Offering new way to relieve congestion on I-95, Conn. governor warns of consequences for failing to act

Connecticut I-95 congestion

Amid a debate over funding needed for highway projects, Connecticut Gov. Dannel P. Malloy and Department of Transportation (CTDOT) Commissioner James P. Redeker have outlined the consequences of failing to act on much-needed improvements for congested Interstate 95.

To that end, they’ve now released the findings of a study on the impact of widening and improving both the western and eastern portions of Interstate 95 in Connecticut. It provides a new option.

“CTDOT is excited to announce that after a detailed study of options for relieving congestion on I-95, we are able to report a stunning set of findings,”  Redeker says.

“For years, the accepted thinking was that the only way to relieve congestion on I-95 was to add a lane in each direction from border to border. After a detailed study of alternatives, we have determined that strategic, directional widening on I-95 between New Haven and New York can significantly reduce congestion and can be built within existing CTDOT right of way.

“Similar strategic, localized investments can also reduce congestion between New Haven and Rhode Island. These findings indicate that we can achieve congestion relief through strategic and much less costly investments far sooner than previously thought.”

Peak morning and evening congestion on the highway accounts for 54 million hours of delay and costs $1.2 billion in lost time annually, the governor’s office says.. The study finds that limited, strategic widening will yield major benefits and can be constructed within existing CTDOT property.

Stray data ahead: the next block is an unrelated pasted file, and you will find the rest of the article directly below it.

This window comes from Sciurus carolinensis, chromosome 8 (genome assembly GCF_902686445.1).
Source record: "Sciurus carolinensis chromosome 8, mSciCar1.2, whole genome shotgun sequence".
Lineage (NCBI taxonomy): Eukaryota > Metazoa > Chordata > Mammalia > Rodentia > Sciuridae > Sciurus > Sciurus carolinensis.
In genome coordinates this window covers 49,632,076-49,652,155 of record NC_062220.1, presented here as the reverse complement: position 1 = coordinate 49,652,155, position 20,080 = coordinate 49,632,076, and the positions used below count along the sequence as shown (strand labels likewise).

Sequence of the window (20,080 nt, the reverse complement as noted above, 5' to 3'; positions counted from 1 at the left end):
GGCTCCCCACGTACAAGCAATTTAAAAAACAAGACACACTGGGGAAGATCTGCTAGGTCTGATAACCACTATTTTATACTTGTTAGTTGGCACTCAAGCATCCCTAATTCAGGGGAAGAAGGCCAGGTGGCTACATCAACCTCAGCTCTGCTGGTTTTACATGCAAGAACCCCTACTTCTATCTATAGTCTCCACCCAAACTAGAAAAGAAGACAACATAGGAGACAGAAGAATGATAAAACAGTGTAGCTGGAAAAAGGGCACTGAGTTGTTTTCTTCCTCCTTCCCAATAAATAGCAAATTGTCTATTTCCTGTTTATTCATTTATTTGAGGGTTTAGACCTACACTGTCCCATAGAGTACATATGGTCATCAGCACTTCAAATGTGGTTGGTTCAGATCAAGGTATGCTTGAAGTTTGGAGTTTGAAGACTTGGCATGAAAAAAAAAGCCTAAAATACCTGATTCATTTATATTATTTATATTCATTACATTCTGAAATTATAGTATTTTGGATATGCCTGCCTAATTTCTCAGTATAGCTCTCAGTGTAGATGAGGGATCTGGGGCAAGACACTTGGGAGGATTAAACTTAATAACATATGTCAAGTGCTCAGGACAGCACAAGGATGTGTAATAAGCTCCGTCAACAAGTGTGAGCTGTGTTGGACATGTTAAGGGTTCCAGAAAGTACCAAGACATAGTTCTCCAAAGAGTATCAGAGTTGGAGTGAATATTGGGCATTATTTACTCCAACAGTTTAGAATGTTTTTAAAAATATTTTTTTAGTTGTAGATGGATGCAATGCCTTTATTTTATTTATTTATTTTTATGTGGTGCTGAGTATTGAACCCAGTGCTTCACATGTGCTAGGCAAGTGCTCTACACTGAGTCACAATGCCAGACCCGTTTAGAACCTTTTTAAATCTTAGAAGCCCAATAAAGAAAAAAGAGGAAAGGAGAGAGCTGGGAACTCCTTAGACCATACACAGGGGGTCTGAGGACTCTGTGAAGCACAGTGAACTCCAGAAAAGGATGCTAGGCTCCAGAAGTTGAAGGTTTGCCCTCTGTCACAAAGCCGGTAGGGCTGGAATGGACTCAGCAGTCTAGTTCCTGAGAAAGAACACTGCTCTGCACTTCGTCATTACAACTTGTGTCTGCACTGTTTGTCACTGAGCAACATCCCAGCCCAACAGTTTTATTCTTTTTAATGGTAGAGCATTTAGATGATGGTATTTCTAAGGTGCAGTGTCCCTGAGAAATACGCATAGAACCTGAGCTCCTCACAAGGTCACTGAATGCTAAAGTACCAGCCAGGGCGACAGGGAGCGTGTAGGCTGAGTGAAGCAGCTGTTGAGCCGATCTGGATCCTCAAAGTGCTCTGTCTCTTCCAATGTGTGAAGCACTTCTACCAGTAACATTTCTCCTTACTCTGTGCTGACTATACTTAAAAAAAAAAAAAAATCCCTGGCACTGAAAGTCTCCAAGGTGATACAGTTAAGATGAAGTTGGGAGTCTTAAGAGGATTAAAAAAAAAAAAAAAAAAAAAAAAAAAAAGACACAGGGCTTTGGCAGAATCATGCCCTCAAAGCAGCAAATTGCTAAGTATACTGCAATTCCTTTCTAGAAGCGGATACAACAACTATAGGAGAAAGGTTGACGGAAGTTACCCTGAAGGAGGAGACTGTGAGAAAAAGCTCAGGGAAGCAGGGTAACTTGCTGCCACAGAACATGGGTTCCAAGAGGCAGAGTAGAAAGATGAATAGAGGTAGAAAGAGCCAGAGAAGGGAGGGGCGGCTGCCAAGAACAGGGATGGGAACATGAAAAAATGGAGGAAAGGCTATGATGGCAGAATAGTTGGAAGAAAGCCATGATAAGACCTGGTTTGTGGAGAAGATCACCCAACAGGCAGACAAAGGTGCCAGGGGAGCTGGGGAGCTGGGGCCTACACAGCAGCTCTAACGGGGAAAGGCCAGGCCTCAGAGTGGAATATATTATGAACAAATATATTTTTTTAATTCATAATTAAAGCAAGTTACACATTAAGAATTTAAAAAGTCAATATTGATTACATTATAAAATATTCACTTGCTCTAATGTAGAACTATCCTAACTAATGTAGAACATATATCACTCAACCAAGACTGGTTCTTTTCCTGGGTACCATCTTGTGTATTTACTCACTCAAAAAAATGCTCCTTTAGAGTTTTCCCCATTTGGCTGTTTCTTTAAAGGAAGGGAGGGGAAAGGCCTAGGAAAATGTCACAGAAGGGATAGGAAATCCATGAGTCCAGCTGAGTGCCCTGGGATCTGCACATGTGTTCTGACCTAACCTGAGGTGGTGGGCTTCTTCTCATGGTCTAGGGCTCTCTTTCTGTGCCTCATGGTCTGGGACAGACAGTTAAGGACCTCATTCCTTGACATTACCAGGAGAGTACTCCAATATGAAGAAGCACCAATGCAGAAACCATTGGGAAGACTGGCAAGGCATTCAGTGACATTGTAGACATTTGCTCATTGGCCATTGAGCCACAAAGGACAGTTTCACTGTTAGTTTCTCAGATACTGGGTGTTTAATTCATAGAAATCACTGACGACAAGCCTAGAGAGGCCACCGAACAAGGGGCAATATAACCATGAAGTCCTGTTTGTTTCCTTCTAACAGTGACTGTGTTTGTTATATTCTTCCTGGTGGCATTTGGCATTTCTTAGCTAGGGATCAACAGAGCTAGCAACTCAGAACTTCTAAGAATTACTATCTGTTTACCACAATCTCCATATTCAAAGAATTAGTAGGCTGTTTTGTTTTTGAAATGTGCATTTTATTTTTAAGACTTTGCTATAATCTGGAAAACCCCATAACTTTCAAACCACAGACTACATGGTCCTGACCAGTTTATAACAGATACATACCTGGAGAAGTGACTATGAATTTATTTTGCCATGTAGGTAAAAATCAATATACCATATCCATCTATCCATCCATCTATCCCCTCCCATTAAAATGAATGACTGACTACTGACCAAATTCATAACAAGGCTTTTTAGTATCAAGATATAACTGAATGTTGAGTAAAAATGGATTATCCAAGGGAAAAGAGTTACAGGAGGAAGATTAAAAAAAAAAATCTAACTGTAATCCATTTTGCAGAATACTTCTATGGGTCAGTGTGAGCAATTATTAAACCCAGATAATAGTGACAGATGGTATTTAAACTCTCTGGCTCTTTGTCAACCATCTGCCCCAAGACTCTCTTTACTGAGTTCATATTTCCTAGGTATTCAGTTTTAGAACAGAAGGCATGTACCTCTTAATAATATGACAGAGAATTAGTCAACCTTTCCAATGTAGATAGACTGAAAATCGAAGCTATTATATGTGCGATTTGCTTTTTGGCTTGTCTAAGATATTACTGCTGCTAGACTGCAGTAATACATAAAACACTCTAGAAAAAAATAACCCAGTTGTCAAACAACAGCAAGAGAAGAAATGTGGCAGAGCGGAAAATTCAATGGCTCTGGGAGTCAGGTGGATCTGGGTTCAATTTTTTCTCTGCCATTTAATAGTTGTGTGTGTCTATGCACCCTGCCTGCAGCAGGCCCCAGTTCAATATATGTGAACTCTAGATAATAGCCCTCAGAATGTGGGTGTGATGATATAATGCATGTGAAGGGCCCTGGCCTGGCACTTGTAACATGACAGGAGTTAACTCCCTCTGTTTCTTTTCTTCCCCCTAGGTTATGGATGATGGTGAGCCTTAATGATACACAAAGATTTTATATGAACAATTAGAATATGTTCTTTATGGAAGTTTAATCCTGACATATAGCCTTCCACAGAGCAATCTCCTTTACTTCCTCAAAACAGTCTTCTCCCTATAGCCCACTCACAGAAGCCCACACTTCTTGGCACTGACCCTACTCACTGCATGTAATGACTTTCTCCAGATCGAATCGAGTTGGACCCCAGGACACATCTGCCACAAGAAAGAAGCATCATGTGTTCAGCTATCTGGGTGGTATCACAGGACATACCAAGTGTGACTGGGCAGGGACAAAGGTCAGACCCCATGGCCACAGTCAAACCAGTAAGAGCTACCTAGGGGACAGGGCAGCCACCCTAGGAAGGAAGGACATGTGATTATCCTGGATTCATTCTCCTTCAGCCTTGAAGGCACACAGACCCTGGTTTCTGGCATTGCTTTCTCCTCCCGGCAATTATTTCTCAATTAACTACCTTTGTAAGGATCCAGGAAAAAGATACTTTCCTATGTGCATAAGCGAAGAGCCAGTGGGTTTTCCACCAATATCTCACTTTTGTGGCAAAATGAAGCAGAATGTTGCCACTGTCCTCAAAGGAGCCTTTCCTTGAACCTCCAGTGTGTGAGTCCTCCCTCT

Redeker says that the return on these investments would far exceed the cost of the projects and would support economic growth.

The governor’s revenue proposal – which includes a seven-cent increase in the gas tax over four years and the implementation of electronic tolling – would allow for these investments to go forward, the commissioner and some other state officials say.

“Anyone who has traveled on I-95 during rush hour understands the urgency of addressing our congestion problems,” Governor Malloy says in a press release. “It hurts our economy. Every day, commuters spend hours in traffic and businesses face unnecessary burdens in getting products to market. The report released today outlines a commonsense path toward reducing congestion and improving safety on one of our busiest and most important roads.”

Among other findings, the report notes that just one of the projects proposed – adding one northbound lane between exits 19 and 28 – would reduce travel time from the New York border to Bridgeport from 63 minutes – if no improvements are made – to 41 minutes during weekday afternoon peak times. However, the Governor warned that without legislative action this session to shore up the Special Transportation Fund (STF), this type of investment will be impossible.

“These improvements shouldn’t be seen as optional,” Governor Malloy adds. “But without new revenue to stabilize the Special Transportation Fund, critical projects like the I-95 widening will not be possible.”

The I-95 widening projects were included in the $4.3 billion in projects canceled or suspended by the CTDOT in January because of long-term failure to adequately fund the STF.

To download the findings of CTDOT’s study to widen I-95 in Connecticut, click here.